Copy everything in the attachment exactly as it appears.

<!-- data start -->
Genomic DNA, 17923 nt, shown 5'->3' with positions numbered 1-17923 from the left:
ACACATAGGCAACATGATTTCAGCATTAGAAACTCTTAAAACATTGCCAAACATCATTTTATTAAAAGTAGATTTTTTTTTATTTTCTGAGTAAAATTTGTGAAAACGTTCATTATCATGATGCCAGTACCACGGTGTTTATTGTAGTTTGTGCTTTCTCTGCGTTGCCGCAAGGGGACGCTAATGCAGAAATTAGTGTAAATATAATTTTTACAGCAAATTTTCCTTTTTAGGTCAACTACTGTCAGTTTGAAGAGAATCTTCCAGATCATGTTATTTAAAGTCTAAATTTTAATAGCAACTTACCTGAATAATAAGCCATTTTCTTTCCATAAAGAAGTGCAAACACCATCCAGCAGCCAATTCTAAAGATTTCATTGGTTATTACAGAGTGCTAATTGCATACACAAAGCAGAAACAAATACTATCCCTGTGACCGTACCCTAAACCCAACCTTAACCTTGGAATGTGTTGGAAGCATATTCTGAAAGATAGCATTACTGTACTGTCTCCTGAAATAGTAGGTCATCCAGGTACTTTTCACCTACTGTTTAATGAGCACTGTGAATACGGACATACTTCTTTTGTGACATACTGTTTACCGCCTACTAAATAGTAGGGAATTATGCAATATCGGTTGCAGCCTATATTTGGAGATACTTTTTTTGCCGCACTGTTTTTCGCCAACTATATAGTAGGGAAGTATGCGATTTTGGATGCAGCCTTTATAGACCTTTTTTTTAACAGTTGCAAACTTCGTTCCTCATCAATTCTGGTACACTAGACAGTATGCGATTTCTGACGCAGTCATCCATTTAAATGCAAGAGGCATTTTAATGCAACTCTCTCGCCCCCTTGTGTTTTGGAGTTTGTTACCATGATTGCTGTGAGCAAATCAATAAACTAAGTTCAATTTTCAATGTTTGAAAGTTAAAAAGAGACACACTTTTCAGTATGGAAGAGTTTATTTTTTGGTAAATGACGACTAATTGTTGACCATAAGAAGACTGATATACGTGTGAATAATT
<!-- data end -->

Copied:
Genomic DNA, 17923 nt, shown 5'->3' with positions numbered 1-17923 from the left:
ACACATAGGCAACATGATTTCAGCATTAGAAACTCTTAAAACATTGCCAAACATCATTTTATTAAAAGTAGATTTTTTTTTATTTTCTGAGTAAAATTTGTGAAAACGTTCATTATCATGATGCCAGTACCACGGTGTTTATTGTAGTTTGTGCTTTCTCTGCGTTGCCGCAAGGGGACGCTAATGCAGAAATTAGTGTAAATATAATTTTTACAGCAAATTTTCCTTTTTAGGTCAACTACTGTCAGTTTGAAGAGAATCTTCCAGATCATGTTATTTAAAGTCTAAATTTTAATAGCAACTTACCTGAATAATAAGCCATTTTCTTTCCATAAAGAAGTGCAAACACCATCCAGCAGCCAATTCTAAAGATTTCATTGGTTATTACAGAGTGCTAATTGCATACACAAAGCAGAAACAAATACTATCCCTGTGACCGTACCCTAAACCCAACCTTAACCTTGGAATGTGTTGGAAGCATATTCTGAAAGATAGCATTACTGTACTGTCTCCTGAAATAGTAGGTCATCCAGGTACTTTTCACCTACTGTTTAATGAGCACTGTGAATACGGACATACTTCTTTTGTGACATACTGTTTACCGCCTACTAAATAGTAGGGAATTATGCAATATCGGTTGCAGCCTATATTTGGAGATACTTTTTTTGCCGCACTGTTTTTCGCCAACTATATAGTAGGGAAGTATGCGATTTTGGATGCAGCCTTTATAGACCTTTTTTTTAACAGTTGCAAACTTCGTTCCTCATCAATTCTGGTACACTAGACAGTATGCGATTTCTGACGCAGTCATCCATTTAAATGCAAGAGGCATTTTAATGCAACTCTCTCGCCCCCTTGTGTTTTGGAGTTTGTTACCATGATTGCTGTGAGCAAATCAATAAACTAAGTTCAATTTTCAATGTTTGAAAGTTAAAAAGAGACACACTTTTCAGTATGGAAGAGTTTATTTTTTGGTAAATGACGACTAATTGTTGACCATAAGAAGACTGATATACGTGTGAATAATT